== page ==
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President Reagan won a standing ovation Friday from the...

By NORMAN D. SANDLER

TOKYO -- President Reagan won a standing ovation Friday from the Japanese Diet, telling a nation still haunted by the nuclear devastation of World War II that 'a nuclear war can never be won and must never be fought.'

Reagan's speech, the first by an American president to the Japanese parliament, was interrupted more than two dozen times by applause, and he received a standing ovation from the lawmakers at the end.

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The applause was loudest when Reagan dedicated himself to the control and eventual elimination of nuclear weapons. Japan is the only country ever to feel the effects of nuclear holocaust, in 1945 when the United States dropped two atomic bombs to hasten the end of World War II.

At one point, Reagan addressed the Diet in Japanese -- 'Nichi-bei no yuko wa eiendesu' or 'Japanese-American friendship is forever.'

Legislators politely applauded the statement, which was translated at least two different ways because the remark was barely intelligible.

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Nakasone said, 'It was a good speech ... dignified and humorous.' Reagan won chuckles when he praised Japan's system of low taxation, suggesting he would have an easier time in Washington if the Japanese Diet switched places with Congress.

Reagan said having lived through four wars, 'I believe there can be only one policy for preserving our precious civilization in this modern age: A nuclear war can never be won and must never be fought.'

The speech came on the third day of a four-day state visit, and he planned another round of talks with Prime Minister Yasuhiro Nakasone on trade and economic policy.

Afterward, Reagan and his wife, Nancy, attended a private reception given by U.S. Ambassador Mike Mansfield and flew by helicopter to Nakasone's rural cottage -- 'The House of Heaven's Heart' -- for a quiet fireside chat.

The speech was boycotted by the 43 Communist Party members. Another memberconspicuously missing was Takuei Tanaka, who was recently convicted of accepting a $2 million bribe in a scandal involving America's Lockheed Aircraft Corp.

Reagan urged Japan to join the United States in a 'powerful partnership for good.'

'We cannot prosper unless we are secure and we cannot be secure unless we are free. And we will not succeed in any of these endeavors unless Japan and America work in harmony,' Reagan told the Japanese parliament.

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The Reagans, who were guests at a white-tie state banquet staged Thursday in their honor by Emperor Hirohito, are to travel to South Korea Saturday and return to Washington Monday.

Reagan used his speech to the Diet to reinforce his earlier prediction of 'a new era' in Japanese-American affairs and to make a forceful counterattack on those who contend his stress on military might is contrary to the goal of peace.

Reagan reaffirmed his dedication to arms control and said, 'The only value of possessing nuclear weapons is to make sure they can't be used -- ever.'

Citing the hazards of 'this imperfect and dangerous world,' Reagan said Japan and the United States -- as the West's two greatest economic powers -- must join forces to promote freedom.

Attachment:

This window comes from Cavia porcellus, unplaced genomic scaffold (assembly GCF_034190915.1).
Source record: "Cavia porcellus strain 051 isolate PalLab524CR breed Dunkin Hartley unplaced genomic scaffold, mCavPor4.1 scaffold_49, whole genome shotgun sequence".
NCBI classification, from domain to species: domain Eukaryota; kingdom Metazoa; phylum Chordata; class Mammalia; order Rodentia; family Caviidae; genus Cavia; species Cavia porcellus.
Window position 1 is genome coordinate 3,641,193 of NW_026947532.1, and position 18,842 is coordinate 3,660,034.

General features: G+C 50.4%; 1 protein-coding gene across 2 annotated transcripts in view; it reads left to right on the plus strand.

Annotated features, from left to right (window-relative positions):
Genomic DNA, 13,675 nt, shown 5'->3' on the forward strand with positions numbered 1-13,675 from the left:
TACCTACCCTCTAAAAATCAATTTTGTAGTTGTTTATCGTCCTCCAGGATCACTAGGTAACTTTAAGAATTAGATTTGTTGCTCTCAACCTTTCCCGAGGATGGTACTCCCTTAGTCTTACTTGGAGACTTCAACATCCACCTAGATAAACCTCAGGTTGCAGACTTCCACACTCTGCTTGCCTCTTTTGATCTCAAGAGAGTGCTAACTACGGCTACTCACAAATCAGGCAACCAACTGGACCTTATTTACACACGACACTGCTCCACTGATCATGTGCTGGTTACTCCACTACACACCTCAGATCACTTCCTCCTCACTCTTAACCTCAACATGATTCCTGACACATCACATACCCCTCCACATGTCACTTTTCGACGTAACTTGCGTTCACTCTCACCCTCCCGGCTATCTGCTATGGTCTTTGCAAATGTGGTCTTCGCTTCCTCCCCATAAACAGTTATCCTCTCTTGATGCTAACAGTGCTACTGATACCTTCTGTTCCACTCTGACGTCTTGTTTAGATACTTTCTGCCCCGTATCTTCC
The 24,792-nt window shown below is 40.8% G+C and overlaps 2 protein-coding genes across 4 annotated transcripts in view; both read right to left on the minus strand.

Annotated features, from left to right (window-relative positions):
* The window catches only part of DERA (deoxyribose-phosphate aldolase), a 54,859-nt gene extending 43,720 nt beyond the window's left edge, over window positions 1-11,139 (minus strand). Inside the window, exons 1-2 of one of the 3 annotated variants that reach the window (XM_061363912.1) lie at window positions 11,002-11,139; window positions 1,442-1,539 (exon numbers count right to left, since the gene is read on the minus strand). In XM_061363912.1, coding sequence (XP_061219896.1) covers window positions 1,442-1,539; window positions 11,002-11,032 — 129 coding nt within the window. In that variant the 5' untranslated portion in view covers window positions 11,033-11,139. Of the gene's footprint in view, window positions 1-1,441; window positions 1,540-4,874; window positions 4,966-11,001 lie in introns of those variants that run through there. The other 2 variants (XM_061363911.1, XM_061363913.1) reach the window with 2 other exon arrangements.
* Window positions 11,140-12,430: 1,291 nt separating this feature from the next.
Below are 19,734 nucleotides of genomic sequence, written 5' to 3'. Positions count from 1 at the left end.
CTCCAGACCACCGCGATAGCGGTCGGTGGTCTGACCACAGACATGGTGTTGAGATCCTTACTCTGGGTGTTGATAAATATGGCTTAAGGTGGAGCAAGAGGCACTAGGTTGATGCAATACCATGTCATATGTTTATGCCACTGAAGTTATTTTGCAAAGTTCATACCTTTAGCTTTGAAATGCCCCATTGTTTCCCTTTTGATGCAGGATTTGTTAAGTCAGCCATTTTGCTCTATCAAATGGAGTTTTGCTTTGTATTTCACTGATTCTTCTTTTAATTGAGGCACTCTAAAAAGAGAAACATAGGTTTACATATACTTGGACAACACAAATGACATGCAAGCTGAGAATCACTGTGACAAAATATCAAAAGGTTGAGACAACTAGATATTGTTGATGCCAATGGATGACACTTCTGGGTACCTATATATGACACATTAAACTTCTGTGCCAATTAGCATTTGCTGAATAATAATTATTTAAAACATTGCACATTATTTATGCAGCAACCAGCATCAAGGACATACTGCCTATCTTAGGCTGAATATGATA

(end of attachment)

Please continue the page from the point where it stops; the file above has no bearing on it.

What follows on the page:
'I have come to Japan because we have an historic opportunity - indeed an historic responsibility,' he said. 'We can become a powerful partnership for good not just in our own countries, not just in the Pacific region, but throughout the world.'

Reagan, whose speech seemed directed as much at peace demonstrators in the streets of Tokyo as voters at home, answered those who depict him as a trigger-happy president bent on confrontation.

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'Our freedom inspires no fear because it poses no threat,' Reagan said. 'We intimidate no one, and we will not be intimidated by anyone.'

'The stronger the dedication of Japan, the United States and our allies to peace through strength, the greater our contribution to building a more secure future will be,' he said.

Reagan contended the United States 'is doing our part' to negotiate arms reductions with the Soviet Union, but, 'They are blocking the dramatic reductions the world wants.'

Although he conceded a 'bleak picture' for an arms agreement in view of a Soviet threat to suspend the Geneva arms talks if NATO deploys new U.S. nuclear missiles in Europe, Reagan vowed:

'I will not be deterred in my search for a breakthrough. The United States will never walk away from the negotiating table. Peace is too important.'

Reagan also reassured the Japanese the United States in seeking to cut the number of Soviet missiles menacing Europe would not allow Moscow to shift those weapons to the Asian theater.

The Soviets already have more than 100 triple-warhead SS-20 missiles aimed at Asia, including Japan.

Japan has been the scene of mass demonstrations against nuclear arms and the U.S.-Japan defense pact reaffirmed by Reagan and Nakasone.

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Nakasone has won approval for a 6.9 percent increase in defense spending next year, fueling fears Japan could be headed down a dangerous road toward militarization.

Concern that these fears might lead to a disruption of Reagan's visit prompted the Japanese government to mobilize an army of 90,000 police during his stay.

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